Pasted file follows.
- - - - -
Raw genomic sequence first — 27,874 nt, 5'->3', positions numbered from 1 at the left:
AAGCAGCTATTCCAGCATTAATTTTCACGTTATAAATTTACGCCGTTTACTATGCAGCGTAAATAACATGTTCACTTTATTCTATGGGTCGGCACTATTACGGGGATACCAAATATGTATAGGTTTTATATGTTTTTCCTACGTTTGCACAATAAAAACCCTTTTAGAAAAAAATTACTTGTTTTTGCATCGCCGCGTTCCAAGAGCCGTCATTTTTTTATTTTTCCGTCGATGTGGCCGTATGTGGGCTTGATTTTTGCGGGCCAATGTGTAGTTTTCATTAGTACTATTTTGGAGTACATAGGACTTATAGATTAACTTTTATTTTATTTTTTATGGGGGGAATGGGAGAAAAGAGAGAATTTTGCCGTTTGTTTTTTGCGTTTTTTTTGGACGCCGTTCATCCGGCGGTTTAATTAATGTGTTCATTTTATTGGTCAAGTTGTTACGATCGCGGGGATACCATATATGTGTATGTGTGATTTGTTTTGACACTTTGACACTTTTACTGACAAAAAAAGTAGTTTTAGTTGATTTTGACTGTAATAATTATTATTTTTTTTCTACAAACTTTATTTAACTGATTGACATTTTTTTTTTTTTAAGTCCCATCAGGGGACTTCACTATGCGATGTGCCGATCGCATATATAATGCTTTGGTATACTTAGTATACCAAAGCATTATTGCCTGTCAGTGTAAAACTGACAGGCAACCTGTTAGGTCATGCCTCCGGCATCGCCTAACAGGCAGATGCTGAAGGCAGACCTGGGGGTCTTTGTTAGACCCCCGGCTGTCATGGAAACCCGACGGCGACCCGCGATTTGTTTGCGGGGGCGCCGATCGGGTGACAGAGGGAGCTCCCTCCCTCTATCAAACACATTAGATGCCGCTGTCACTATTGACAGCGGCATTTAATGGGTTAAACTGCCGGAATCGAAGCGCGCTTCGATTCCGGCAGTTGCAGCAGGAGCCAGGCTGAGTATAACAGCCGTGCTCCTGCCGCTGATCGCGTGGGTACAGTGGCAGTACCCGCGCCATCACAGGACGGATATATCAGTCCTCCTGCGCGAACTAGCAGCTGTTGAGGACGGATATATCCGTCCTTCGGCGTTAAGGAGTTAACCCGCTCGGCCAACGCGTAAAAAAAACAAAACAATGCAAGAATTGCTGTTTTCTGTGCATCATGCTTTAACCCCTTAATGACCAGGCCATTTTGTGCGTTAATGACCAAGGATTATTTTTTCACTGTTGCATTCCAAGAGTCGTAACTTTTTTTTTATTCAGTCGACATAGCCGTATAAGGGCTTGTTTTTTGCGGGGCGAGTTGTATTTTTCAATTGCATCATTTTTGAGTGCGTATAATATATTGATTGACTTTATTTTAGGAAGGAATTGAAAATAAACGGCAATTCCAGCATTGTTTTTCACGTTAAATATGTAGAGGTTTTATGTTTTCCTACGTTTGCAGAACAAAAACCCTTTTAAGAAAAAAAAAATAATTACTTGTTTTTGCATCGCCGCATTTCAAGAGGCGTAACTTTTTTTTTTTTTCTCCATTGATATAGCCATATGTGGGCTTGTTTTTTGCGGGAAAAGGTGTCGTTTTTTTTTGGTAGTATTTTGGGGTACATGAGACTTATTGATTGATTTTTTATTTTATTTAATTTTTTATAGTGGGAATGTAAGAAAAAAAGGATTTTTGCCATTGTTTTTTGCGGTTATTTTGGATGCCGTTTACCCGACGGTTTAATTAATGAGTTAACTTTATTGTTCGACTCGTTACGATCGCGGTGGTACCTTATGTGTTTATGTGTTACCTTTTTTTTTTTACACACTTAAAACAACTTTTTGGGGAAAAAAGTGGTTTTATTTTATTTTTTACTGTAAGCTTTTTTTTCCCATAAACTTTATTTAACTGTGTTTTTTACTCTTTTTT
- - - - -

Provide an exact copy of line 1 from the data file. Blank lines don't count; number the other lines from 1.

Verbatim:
Raw genomic sequence first — 27,874 nt, 5'->3', positions numbered from 1 at the left: